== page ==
Hydrofoil History

As far as we know, the first high speed hydrofoil boat was designed by Enrico Forlanini in 1906. Using a ladder type construction mounting multiple wings on multiple struts it is said to have achieved 36.9 knots.

First hydrofoil boat built by Enrico Forlanini

Hydrofoils are effectively wings that operate under the water’s surface and following on from Forlanini and others, foils have actually been used to set a Water Speed Record. Alexander Graham Bell and Casey Baldwin with the HD-4 powered by two Liberty aero engines driving propellers set a record of 70.86 mph in 1919. Little did they know it, but that was pretty much the limit using conventional foils.

Read more about their exploits here: https://en.wikipedia.org/wiki/HD-4

Fast forward to 1952 when Frank and Stella Hanning-Lees revived the idea with their jet powered White Hawk K5 boat, that was not successful. In fact, it was a bit of an embarrassing failure. Despite using hydrofoil data supplied by the British Admiralty they simply didn’t know how the foils would behave at speeds that needed to match those being planned by John Cobb and a young Donald Campbell with their jet boats. On test runs, it wallowed, suddenly lost lift and was swamped with water threatening to sink it. Before working with Campbell on the K7 hydroplane, Ken Norris had worked for a while with the Hanning-Lees but departed as soon as his realised how flawed the design was.   To read more about it, click here for the story by Simon Lewis.

If you want to see it running – see the Pathe News archive clip here

Using modern CFD techniques, we have confirmed that traditional foils cavitate at around 70mph, vapourising the water above the foil. This creates an air pocket that robs the device of lift and prevents higher speeds as drag increases. America’s Cup yachts and SailGP racing catamarans have used foils with great success, reducing hydrodynamic drag by lifting the craft’s hull out of the water. Although they are designed to travel at speeds much lower than those we’re targeting, they too are pushing the cavititation barrier with crews describing sudden loss of speed and increased buffeting.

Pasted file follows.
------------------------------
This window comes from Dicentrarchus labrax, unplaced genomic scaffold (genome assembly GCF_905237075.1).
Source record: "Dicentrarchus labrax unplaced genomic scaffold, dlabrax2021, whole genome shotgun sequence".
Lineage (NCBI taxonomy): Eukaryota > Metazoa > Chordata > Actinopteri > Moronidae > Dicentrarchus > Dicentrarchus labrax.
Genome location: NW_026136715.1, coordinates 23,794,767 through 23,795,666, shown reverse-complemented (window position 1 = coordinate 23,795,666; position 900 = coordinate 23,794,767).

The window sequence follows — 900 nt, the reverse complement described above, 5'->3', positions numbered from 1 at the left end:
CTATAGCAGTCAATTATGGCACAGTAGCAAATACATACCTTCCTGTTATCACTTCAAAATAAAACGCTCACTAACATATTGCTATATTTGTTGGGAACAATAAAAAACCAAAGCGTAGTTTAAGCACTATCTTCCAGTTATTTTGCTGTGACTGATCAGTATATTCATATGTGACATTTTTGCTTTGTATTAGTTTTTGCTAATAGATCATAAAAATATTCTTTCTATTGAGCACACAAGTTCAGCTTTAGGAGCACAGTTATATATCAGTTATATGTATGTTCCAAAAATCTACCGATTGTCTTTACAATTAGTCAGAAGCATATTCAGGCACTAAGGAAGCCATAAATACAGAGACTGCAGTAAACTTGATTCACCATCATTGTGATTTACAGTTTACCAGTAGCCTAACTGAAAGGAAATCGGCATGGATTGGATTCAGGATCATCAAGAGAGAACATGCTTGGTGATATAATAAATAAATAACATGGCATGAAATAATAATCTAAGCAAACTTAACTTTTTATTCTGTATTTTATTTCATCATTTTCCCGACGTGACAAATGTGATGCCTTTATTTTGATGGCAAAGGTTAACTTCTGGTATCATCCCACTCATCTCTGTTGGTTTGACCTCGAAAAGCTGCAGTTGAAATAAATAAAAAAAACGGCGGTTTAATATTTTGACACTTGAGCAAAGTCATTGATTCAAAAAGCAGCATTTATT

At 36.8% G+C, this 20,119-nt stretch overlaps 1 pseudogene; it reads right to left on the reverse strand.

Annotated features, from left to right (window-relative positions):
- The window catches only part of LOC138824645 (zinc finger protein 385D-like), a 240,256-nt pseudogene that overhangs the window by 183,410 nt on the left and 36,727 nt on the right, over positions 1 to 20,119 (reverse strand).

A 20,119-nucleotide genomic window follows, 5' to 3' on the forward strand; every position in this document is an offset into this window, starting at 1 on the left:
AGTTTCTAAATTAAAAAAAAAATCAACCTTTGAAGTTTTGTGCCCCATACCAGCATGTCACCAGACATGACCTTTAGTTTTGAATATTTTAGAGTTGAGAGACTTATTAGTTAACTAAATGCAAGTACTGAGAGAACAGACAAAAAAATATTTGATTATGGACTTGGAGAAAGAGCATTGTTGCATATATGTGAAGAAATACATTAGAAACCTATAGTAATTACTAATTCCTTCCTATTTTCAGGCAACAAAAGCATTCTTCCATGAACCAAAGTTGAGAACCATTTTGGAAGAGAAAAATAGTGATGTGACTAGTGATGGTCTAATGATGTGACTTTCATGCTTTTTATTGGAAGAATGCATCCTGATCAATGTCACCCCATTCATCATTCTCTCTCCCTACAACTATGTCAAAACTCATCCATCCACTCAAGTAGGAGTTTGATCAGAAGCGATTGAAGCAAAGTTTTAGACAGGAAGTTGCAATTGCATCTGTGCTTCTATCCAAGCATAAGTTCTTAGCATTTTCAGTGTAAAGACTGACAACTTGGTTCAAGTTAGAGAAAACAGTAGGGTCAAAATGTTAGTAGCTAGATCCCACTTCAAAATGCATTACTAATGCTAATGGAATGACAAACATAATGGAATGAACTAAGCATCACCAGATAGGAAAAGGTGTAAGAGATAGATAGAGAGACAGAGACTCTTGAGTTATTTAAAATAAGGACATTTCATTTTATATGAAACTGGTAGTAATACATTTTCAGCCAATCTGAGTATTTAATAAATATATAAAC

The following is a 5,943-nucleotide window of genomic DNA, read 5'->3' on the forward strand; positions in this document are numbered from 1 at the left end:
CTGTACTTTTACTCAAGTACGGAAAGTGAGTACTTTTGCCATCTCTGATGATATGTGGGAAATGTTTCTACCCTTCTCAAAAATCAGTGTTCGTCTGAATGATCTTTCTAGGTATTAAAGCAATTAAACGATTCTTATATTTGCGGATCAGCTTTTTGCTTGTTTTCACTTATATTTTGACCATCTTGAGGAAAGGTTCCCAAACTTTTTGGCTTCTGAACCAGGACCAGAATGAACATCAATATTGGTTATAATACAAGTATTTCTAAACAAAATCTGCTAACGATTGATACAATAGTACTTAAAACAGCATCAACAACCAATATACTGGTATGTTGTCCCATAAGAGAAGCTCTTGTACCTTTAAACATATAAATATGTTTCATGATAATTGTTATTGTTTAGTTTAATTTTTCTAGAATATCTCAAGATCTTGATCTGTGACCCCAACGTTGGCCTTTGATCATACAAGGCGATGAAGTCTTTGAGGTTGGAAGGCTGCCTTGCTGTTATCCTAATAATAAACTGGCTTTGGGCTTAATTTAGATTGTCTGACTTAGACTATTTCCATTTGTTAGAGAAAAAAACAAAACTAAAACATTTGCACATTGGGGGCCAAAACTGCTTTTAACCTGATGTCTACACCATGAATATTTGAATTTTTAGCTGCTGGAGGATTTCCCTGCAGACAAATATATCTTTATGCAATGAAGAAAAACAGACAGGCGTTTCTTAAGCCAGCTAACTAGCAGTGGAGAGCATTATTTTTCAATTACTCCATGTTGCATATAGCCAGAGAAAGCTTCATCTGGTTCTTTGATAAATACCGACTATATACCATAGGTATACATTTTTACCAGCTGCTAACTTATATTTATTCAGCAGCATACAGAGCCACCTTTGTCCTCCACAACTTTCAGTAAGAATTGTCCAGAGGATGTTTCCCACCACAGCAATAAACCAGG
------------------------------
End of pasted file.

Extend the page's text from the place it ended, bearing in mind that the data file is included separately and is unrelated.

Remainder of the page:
There is one other intriguing jet powered boat that looked promising but was ultimately shelved. Not a record breaker, it was instead a high speed test platform to collect data about hull and foil shapes. Bill Boeing – founder of the eponymous aircraft company – was also a fast boat fan. In fact, he financed a number of piston powered Unlimited Hydroplanes, one of which – Miss Wahoo – was raced by Mira Slovak in his name. And it was Boeing in the early 1960’s who developed the Aquajet HTS (hydrodynamic test system) claiming to have reached over 200kph. For 4 years they collected data at ever increasing speeds that culminated in tests in front of the military who were interested in high speed patrol craft. On this test the boat overturned and that was the end of the story.

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